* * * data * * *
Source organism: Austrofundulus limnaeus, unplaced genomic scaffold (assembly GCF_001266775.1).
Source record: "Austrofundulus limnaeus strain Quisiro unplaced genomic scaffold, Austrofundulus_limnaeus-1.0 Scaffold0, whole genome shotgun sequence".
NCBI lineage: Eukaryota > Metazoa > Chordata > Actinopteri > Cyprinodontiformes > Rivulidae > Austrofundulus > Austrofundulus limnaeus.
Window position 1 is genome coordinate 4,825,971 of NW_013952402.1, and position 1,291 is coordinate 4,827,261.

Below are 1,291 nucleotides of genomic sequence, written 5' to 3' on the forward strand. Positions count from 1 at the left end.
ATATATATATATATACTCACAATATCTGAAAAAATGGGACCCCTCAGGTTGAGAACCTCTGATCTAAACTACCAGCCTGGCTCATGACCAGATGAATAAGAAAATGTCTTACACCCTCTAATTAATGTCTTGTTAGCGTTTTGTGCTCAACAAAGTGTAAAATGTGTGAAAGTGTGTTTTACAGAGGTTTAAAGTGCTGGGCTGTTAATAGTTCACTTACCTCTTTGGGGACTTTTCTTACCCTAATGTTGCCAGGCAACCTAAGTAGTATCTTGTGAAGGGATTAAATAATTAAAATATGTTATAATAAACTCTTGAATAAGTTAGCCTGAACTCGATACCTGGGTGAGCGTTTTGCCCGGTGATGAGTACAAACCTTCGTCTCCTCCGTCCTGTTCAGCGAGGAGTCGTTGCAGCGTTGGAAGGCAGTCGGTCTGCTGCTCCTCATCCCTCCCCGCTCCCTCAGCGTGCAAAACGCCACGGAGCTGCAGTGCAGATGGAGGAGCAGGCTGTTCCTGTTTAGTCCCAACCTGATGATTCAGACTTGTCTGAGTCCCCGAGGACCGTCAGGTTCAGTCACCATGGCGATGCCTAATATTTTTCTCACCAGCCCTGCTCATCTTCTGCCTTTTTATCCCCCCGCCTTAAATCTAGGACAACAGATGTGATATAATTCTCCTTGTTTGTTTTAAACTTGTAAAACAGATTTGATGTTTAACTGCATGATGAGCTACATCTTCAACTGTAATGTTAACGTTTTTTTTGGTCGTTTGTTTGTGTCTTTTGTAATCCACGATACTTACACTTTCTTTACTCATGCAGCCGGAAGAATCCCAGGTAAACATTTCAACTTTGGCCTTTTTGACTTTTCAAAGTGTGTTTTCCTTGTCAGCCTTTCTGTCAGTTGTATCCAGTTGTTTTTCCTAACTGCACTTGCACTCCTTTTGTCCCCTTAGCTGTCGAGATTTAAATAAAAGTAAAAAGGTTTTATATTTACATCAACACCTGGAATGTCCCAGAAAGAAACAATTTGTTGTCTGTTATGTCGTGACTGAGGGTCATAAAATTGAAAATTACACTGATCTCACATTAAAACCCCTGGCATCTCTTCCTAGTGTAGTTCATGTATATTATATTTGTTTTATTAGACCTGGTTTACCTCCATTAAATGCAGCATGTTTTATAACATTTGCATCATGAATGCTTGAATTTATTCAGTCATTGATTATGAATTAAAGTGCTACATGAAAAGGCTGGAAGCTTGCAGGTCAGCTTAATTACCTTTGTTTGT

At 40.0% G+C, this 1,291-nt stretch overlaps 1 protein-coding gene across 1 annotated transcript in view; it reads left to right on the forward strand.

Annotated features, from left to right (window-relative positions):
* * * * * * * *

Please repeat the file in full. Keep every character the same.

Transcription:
Source organism: Austrofundulus limnaeus, unplaced genomic scaffold (assembly GCF_001266775.1).
Source record: "Austrofundulus limnaeus strain Quisiro unplaced genomic scaffold, Austrofundulus_limnaeus-1.0 Scaffold0, whole genome shotgun sequence".
NCBI lineage: Eukaryota > Metazoa > Chordata > Actinopteri > Cyprinodontiformes > Rivulidae > Austrofundulus > Austrofundulus limnaeus.
Window position 1 is genome coordinate 4,825,971 of NW_013952402.1, and position 1,291 is coordinate 4,827,261.

Below are 1,291 nucleotides of genomic sequence, written 5' to 3' on the forward strand. Positions count from 1 at the left end.
ATATATATATATATACTCACAATATCTGAAAAAATGGGACCCCTCAGGTTGAGAACCTCTGATCTAAACTACCAGCCTGGCTCATGACCAGATGAATAAGAAAATGTCTTACACCCTCTAATTAATGTCTTGTTAGCGTTTTGTGCTCAACAAAGTGTAAAATGTGTGAAAGTGTGTTTTACAGAGGTTTAAAGTGCTGGGCTGTTAATAGTTCACTTACCTCTTTGGGGACTTTTCTTACCCTAATGTTGCCAGGCAACCTAAGTAGTATCTTGTGAAGGGATTAAATAATTAAAATATGTTATAATAAACTCTTGAATAAGTTAGCCTGAACTCGATACCTGGGTGAGCGTTTTGCCCGGTGATGAGTACAAACCTTCGTCTCCTCCGTCCTGTTCAGCGAGGAGTCGTTGCAGCGTTGGAAGGCAGTCGGTCTGCTGCTCCTCATCCCTCCCCGCTCCCTCAGCGTGCAAAACGCCACGGAGCTGCAGTGCAGATGGAGGAGCAGGCTGTTCCTGTTTAGTCCCAACCTGATGATTCAGACTTGTCTGAGTCCCCGAGGACCGTCAGGTTCAGTCACCATGGCGATGCCTAATATTTTTCTCACCAGCCCTGCTCATCTTCTGCCTTTTTATCCCCCCGCCTTAAATCTAGGACAACAGATGTGATATAATTCTCCTTGTTTGTTTTAAACTTGTAAAACAGATTTGATGTTTAACTGCATGATGAGCTACATCTTCAACTGTAATGTTAACGTTTTTTTTGGTCGTTTGTTTGTGTCTTTTGTAATCCACGATACTTACACTTTCTTTACTCATGCAGCCGGAAGAATCCCAGGTAAACATTTCAACTTTGGCCTTTTTGACTTTTCAAAGTGTGTTTTCCTTGTCAGCCTTTCTGTCAGTTGTATCCAGTTGTTTTTCCTAACTGCACTTGCACTCCTTTTGTCCCCTTAGCTGTCGAGATTTAAATAAAAGTAAAAAGGTTTTATATTTACATCAACACCTGGAATGTCCCAGAAAGAAACAATTTGTTGTCTGTTATGTCGTGACTGAGGGTCATAAAATTGAAAATTACACTGATCTCACATTAAAACCCCTGGCATCTCTTCCTAGTGTAGTTCATGTATATTATATTTGTTTTATTAGACCTGGTTTACCTCCATTAAATGCAGCATGTTTTATAACATTTGCATCATGAATGCTTGAATTTATTCAGTCATTGATTATGAATTAAAGTGCTACATGAAAAGGCTGGAAGCTTGCAGGTCAGCTTAATTACCTTTGTTTGT

At 40.0% G+C, this 1,291-nt stretch overlaps 1 protein-coding gene across 1 annotated transcript in view; it reads left to right on the forward strand.

Annotated features, from left to right (window-relative positions):